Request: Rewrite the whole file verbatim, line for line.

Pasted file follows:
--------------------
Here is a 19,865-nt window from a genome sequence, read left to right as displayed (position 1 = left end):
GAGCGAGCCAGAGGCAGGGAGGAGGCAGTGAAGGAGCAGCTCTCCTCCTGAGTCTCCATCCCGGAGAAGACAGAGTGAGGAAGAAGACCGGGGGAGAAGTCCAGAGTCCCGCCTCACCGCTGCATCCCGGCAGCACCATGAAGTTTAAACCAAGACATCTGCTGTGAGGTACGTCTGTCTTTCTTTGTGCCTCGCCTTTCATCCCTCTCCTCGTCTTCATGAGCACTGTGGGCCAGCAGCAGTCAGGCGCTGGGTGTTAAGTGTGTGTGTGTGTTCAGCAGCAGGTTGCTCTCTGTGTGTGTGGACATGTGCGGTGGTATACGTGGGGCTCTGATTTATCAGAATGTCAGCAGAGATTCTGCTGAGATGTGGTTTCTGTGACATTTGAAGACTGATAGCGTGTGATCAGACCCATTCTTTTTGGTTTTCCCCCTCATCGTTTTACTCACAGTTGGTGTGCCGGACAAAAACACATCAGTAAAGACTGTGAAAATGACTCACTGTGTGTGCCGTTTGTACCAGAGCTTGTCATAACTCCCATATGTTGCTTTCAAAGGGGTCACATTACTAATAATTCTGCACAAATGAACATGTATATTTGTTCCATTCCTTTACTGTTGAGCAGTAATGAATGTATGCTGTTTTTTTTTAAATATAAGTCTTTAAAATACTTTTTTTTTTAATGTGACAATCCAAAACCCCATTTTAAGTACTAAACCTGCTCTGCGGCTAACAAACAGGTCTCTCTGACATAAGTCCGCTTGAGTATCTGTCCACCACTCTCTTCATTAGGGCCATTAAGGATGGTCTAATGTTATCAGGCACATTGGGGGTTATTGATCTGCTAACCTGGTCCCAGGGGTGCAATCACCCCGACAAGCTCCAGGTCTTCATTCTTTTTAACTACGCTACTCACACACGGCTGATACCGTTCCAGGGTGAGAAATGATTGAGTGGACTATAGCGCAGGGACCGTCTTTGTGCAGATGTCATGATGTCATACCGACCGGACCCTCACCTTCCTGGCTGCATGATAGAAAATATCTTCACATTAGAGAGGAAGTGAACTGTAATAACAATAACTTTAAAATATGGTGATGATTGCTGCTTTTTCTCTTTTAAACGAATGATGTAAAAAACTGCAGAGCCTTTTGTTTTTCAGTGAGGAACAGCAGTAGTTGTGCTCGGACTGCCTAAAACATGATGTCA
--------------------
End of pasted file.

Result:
Here is a 19,865-nt window from a genome sequence, read left to right as displayed (position 1 = left end):
GAGCGAGCCAGAGGCAGGGAGGAGGCAGTGAAGGAGCAGCTCTCCTCCTGAGTCTCCATCCCGGAGAAGACAGAGTGAGGAAGAAGACCGGGGGAGAAGTCCAGAGTCCCGCCTCACCGCTGCATCCCGGCAGCACCATGAAGTTTAAACCAAGACATCTGCTGTGAGGTACGTCTGTCTTTCTTTGTGCCTCGCCTTTCATCCCTCTCCTCGTCTTCATGAGCACTGTGGGCCAGCAGCAGTCAGGCGCTGGGTGTTAAGTGTGTGTGTGTGTTCAGCAGCAGGTTGCTCTCTGTGTGTGTGGACATGTGCGGTGGTATACGTGGGGCTCTGATTTATCAGAATGTCAGCAGAGATTCTGCTGAGATGTGGTTTCTGTGACATTTGAAGACTGATAGCGTGTGATCAGACCCATTCTTTTTGGTTTTCCCCCTCATCGTTTTACTCACAGTTGGTGTGCCGGACAAAAACACATCAGTAAAGACTGTGAAAATGACTCACTGTGTGTGCCGTTTGTACCAGAGCTTGTCATAACTCCCATATGTTGCTTTCAAAGGGGTCACATTACTAATAATTCTGCACAAATGAACATGTATATTTGTTCCATTCCTTTACTGTTGAGCAGTAATGAATGTATGCTGTTTTTTTTTAAATATAAGTCTTTAAAATACTTTTTTTTTTAATGTGACAATCCAAAACCCCATTTTAAGTACTAAACCTGCTCTGCGGCTAACAAACAGGTCTCTCTGACATAAGTCCGCTTGAGTATCTGTCCACCACTCTCTTCATTAGGGCCATTAAGGATGGTCTAATGTTATCAGGCACATTGGGGGTTATTGATCTGCTAACCTGGTCCCAGGGGTGCAATCACCCCGACAAGCTCCAGGTCTTCATTCTTTTTAACTACGCTACTCACACACGGCTGATACCGTTCCAGGGTGAGAAATGATTGAGTGGACTATAGCGCAGGGACCGTCTTTGTGCAGATGTCATGATGTCATACCGACCGGACCCTCACCTTCCTGGCTGCATGATAGAAAATATCTTCACATTAGAGAGGAAGTGAACTGTAATAACAATAACTTTAAAATATGGTGATGATTGCTGCTTTTTCTCTTTTAAACGAATGATGTAAAAAACTGCAGAGCCTTTTGTTTTTCAGTGAGGAACAGCAGTAGTTGTGCTCGGACTGCCTAAAACATGATGTCA